• The Judge, nevertheless, disallowed Mr. Karanjia’s arguments and he stated that he had already made an oral order for the grim of such publication, which no written order was even necessary. He also stated that he anticipated that his oral order would be obeyed. The petitioner felt aggrieved by the said oral order lapsed the supreme court Justice and moved the Bombay supreme court by a Writ Petition under Article 226 of the Constitution.
  • However, this petition was, dismissed by a Division Bench of the said judicature on the explanations that the disputed order was a judicial order of the court which isn’t agreeable to a writ which is provided under Article 226.
  • The Petitioner later moved the Supreme Court under Article 32 for the enforcement of his fundamental rights under Article19(1) (a) and (g) of the Constitution.

Issues involved:

  •  Whether the High Court had Inherent power to pass the impugned order?
  • Whether the impugned order violate the basic rights of the petitioners under Article 19(1) (a), (d) and (g)?
  • If it does, is it amenable to the writ jurisdiction of the Supreme Court under Article 32 (2)?

Contention of Petitioner:

The Counsel of the Petitioner contended that:

  • The Petitioners challenged the validity of the impugned order on several grounds. They urge that the basic rights of citizens guaranteed by Article 19(1) are absolute,’ except to the extent that they’re restricted by reasonable restrictions imposed by law within the constraints prescribed by clauses (2) to (6) of Article 19.
  • The Counsel also alleged that the restriction imposed within the interest of the witness cannot be said to be justified under Article 19(2), on passing of the impugned order, the learned Judge had exceeded his jurisdiction. if the impugned order infringes their fundamental rights under Article 19(1) which it’s not saved by any of the provisions contained in clauses (2) to (6). to those Petitions, the State of Maharashtra and Bhaichand Goda are impleaded by the respondents respectively.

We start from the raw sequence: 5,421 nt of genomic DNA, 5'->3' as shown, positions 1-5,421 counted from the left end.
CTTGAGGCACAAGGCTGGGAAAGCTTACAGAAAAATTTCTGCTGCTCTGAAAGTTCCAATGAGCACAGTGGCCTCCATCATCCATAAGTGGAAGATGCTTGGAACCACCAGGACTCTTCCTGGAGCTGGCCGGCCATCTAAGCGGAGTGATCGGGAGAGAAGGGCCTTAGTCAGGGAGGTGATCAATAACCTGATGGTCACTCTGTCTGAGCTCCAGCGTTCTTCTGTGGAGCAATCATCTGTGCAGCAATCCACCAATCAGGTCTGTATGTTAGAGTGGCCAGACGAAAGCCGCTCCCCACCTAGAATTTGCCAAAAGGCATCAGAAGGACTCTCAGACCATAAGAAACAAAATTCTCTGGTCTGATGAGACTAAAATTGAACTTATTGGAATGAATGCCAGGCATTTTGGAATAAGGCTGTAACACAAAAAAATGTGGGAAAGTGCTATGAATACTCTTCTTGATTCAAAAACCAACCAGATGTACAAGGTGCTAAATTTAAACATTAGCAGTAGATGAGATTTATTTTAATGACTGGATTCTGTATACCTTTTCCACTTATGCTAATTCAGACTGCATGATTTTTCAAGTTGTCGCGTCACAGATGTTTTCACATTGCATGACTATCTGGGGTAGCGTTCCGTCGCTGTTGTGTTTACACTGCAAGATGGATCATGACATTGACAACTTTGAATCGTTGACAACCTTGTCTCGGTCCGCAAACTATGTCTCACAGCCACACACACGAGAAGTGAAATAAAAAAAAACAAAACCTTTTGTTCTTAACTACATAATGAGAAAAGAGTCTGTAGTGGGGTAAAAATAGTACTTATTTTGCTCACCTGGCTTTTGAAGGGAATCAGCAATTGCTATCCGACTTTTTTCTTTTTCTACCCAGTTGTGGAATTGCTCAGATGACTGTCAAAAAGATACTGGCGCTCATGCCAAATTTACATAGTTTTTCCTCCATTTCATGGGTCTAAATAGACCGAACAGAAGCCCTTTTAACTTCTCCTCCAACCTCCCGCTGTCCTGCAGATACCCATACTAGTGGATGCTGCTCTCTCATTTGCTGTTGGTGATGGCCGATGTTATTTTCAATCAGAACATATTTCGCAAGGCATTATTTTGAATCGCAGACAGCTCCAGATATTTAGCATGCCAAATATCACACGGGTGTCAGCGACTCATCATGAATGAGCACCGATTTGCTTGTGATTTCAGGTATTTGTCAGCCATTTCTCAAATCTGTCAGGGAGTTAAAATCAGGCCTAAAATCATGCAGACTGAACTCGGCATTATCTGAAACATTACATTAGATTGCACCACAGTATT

• Mr. Setalvad the learned counsel argued that, the Fundamental rights of the citizens in Part III are very wide in their scope, if a private citizen contravenes the basic rights of another citizen, the aggrieved citizen can go to the court.
  • Mr. Setalvad referred us to the basic rights guaranteed by Articles 17, 23 and 24. Article 17 abolishes ‘untouchability’. If in spite of the abolition of ‘untouchability’ by constitutional provision included partially III, any private shop-keeper, for example, purports to enforce untouchability against a Harijan citizen, the said citizen would be entitled to move this Court for a correct order under Article 32(1) & (2).
  • Similar is that the position in reference to fundamental rights guaranteed by Article 23 and 24. Article 23 prohibits traffic in human beings and compelled labour, whereas Article 24 prohibits employment of youngsters to figure in any factory or mine or their engagement in the other hazardous employment.